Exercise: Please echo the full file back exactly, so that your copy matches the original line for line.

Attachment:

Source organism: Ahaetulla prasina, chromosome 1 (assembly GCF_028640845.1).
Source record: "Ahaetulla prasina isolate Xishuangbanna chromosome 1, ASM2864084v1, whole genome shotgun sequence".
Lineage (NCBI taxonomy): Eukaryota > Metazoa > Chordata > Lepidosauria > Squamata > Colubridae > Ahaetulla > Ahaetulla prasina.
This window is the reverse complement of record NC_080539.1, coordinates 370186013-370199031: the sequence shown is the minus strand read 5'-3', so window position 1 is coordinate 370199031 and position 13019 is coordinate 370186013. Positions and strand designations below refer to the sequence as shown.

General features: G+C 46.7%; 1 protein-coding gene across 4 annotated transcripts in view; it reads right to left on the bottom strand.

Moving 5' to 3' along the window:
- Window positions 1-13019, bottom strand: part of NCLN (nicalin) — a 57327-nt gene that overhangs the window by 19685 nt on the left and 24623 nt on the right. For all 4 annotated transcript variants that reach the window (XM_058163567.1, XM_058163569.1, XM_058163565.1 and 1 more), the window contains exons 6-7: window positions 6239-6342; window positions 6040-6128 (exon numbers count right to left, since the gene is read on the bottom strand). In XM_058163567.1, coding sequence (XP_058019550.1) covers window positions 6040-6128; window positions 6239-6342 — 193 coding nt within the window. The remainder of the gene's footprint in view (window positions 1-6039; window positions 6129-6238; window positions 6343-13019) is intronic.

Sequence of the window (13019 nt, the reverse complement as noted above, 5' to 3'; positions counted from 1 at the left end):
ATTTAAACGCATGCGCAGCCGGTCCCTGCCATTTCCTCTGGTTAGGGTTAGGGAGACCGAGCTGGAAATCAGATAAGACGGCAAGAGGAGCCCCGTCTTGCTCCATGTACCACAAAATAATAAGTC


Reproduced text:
Source organism: Ahaetulla prasina, chromosome 1 (assembly GCF_028640845.1).
Source record: "Ahaetulla prasina isolate Xishuangbanna chromosome 1, ASM2864084v1, whole genome shotgun sequence".
Lineage (NCBI taxonomy): Eukaryota > Metazoa > Chordata > Lepidosauria > Squamata > Colubridae > Ahaetulla > Ahaetulla prasina.
This window is the reverse complement of record NC_080539.1, coordinates 370186013-370199031: the sequence shown is the minus strand read 5'-3', so window position 1 is coordinate 370199031 and position 13019 is coordinate 370186013. Positions and strand designations below refer to the sequence as shown.

General features: G+C 46.7%; 1 protein-coding gene across 4 annotated transcripts in view; it reads right to left on the bottom strand.

Moving 5' to 3' along the window:
- Window positions 1-13019, bottom strand: part of NCLN (nicalin) — a 57327-nt gene that overhangs the window by 19685 nt on the left and 24623 nt on the right. For all 4 annotated transcript variants that reach the window (XM_058163567.1, XM_058163569.1, XM_058163565.1 and 1 more), the window contains exons 6-7: window positions 6239-6342; window positions 6040-6128 (exon numbers count right to left, since the gene is read on the bottom strand). In XM_058163567.1, coding sequence (XP_058019550.1) covers window positions 6040-6128; window positions 6239-6342 — 193 coding nt within the window. The remainder of the gene's footprint in view (window positions 1-6039; window positions 6129-6238; window positions 6343-13019) is intronic.

Sequence of the window (13019 nt, the reverse complement as noted above, 5' to 3'; positions counted from 1 at the left end):
ATTTAAACGCATGCGCAGCCGGTCCCTGCCATTTCCTCTGGTTAGGGTTAGGGAGACCGAGCTGGAAATCAGATAAGACGGCAAGAGGAGCCCCGTCTTGCTCCATGTACCACAAAATAATAAGTC